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  1. #1
    dsc's Avatar
    Lives in Lincoln, United Kingdom. Last Activity: 2 Days Ago Has been a member for 5-6 years. Has a total post count of 248. Received thanks 1 times, giving thanks to others 9 times.
    Gents,

    thinking of getting this combo:

    Leadshine ACS806 servo - ACM604V60 Brushless Servo Motor - Leadshine Technology Co., Ltd.
    Leadshine ACM604V60 driver - ACS806 Brushless Servo Drive - Leadshine Technology Co., Ltd.

    not sure on the PSU. Looking at the specs, servo can go up to 25A peak current, driver can do 18A peak current, so there's a rather big discrepancy there, but those two are suggested by Leadshine as a kit, so I'm assuming (yup, assumption, the mother of all f*ck ups) it's going to work. What I can't find is a suitable PSU for this lot, everything I keep finding is too low on current or I'm calculating something wrong. Servo is 60VDC nominal voltage, peak current 25A, that gives 1.5kW :O is that what I need for the PSU or am I going bonkers?

    Regards,
    dsc.

  2. #2
    could be surge current or something of that nature when switching the kit on? Im sure if you email they will provide details for you :D

  3. #3
    dsc's Avatar
    Lives in Lincoln, United Kingdom. Last Activity: 2 Days Ago Has been a member for 5-6 years. Has a total post count of 248. Received thanks 1 times, giving thanks to others 9 times.
    Ah yes, but I did email them and got...well some information back, saying something along the line of a bigger PSU is not necessarily the best. The peak current of the motor is probably stall current, although I was under the impression that the motor will pull whatever current it needs and you need to provide protection in order to limit that and not fry stuff in the line (so for example stick a fuse in line). The driver can only supply 18A, so that's the first limitation, although I'm not sure what happens if you put a motor which wants 25A on it's end. The other limitation will be the PSU, again protected by it's internal elements and / or additional inline fuses. Teoretically I can use a smaller power supply which is capable of delivering the nominal current, but in case of peak demand it won't deliver more than nominal current, so the driver / servo won't perform very well or a fuse will go 'pop'.

    I'm simply wondering what people use for servos, when the servo has very high peak current. Do you simply pick a bigger servo for the application to make sure that normal running conditions are met by the nominal current / torque and pick a supply capable of delivering only nominal current, ignoring peak demand?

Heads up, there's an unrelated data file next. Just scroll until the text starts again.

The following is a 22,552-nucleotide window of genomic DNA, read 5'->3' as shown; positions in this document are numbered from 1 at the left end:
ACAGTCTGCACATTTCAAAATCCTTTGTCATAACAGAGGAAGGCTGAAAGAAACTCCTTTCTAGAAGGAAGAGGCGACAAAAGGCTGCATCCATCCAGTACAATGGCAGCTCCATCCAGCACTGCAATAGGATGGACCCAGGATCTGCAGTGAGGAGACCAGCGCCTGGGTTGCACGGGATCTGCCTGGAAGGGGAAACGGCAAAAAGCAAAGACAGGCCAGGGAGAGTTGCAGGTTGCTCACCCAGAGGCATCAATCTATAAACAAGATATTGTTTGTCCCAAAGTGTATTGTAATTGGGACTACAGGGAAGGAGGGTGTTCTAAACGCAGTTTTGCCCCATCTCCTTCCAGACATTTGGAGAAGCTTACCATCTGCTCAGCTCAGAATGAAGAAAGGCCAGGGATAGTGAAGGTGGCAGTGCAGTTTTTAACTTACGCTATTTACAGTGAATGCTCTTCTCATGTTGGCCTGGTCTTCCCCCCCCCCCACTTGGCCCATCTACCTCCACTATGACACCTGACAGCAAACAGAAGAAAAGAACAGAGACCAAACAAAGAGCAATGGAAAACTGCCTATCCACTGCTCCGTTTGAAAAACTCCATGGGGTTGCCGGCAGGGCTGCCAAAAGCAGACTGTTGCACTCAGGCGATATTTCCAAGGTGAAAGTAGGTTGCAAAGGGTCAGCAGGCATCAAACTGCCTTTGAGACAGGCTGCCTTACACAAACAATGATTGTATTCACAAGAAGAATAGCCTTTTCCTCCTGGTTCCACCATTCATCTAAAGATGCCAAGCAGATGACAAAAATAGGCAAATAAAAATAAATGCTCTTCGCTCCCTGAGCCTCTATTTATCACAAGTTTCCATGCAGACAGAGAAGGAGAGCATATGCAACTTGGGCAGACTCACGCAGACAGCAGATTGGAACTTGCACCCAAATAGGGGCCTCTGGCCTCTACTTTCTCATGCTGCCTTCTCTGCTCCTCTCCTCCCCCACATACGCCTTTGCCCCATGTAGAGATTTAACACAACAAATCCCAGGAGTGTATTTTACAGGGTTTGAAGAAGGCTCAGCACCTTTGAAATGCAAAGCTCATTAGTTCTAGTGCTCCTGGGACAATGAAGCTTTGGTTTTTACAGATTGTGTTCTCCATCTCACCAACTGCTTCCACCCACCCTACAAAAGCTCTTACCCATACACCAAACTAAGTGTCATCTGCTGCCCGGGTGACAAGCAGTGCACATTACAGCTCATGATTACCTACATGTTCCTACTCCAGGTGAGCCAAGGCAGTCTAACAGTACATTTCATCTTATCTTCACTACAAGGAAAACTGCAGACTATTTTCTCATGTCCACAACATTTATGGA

Regards,
    dsc.

  4. #4
    An AC servo system would be the better option because the power supply is built in.
    The leadshine system is a good system, but you need a large power supply that can deliver the peaks that the application needs.

  5. #5
    dsc's Avatar
    Lives in Lincoln, United Kingdom. Last Activity: 2 Days Ago Has been a member for 5-6 years. Has a total post count of 248. Received thanks 1 times, giving thanks to others 9 times.
    Thanks for the reply Gary. I might be running well below the nominal torque, which means I'll never get above nominal current either. As I said before, the motor is overspec'd for the purpose, which is one way of getting out from having to buy / make a massive DC PSU. Surely the AC system with a built in supply will have limitations as well, won't it?

    Am I correct to think that in heavy duty applications the PSU current capabilities are based on the peak current of the motor? that indeed means massive motors for the bigger servos, which can get up to 80A peak or more.

    Regards,
    dsc.

  6. #6
    An AC server driver will give you a continuous current and a peak current.
    In the datasheet of the motor there will be a torque constant figure and this is typically Nm/A so from this you can work out the peak torque that you can get from the motor when used with that AC servo driver.
    However, normally the smallest AC servo driver would be 750W and if we take this as an example the peak current would be 15A and the nominal would be 4A so is 3.75 times the nominal current.
    A 750W AC servo driver would be rated to be able to handle the peak current of a 750W motor for the amount of time specified within the specifications.
    This is assuming the motor is rated at the 300V DC bus.
    A dc servo has a lower DC bus so the current is a lot higher, so that is why you need a larger power supply.
    It makes no sense to spend the money on a servo system and then cripple it with a low powered power supply.
    Also as a casing point AC servo systems out sell DC by 50:1.

  7. #7
    dsc's Avatar
    Lives in Lincoln, United Kingdom. Last Activity: 2 Days Ago Has been a member for 5-6 years. Has a total post count of 248. Received thanks 1 times, giving thanks to others 9 times.
    Again, thanks for the info.

    Looked at the range of servos you've got, a 750W would work well I think. One other reason why I was looking at DC servos is that I already have a stepper motor, which will need it's driver and a power supply. That means loads of components, wires etc.

    Regards,
    dsc.

  8. #8
    Yes the CD422 is the smallest AC servo we do, but can be configured to use the SME60 range of motors that are either 200W or 400W.

  9. #9
    dsc's Avatar
    Lives in Lincoln, United Kingdom. Last Activity: 2 Days Ago Has been a member for 5-6 years. Has a total post count of 248. Received thanks 1 times, giving thanks to others 9 times.
    Gary,

    good stuff, looking at the specs the CD422 can do upto 750W, so I'll go for a CD422 + 750W AC SMH80 servo.

    Regards,
    dsc.

  10. That's a big motor, with a 3:1 ratio that would be a continuous torque of 7.17Nm and a peak of 21.33Nm at 1000 RPM.
    Thats a big jump up form 400W.

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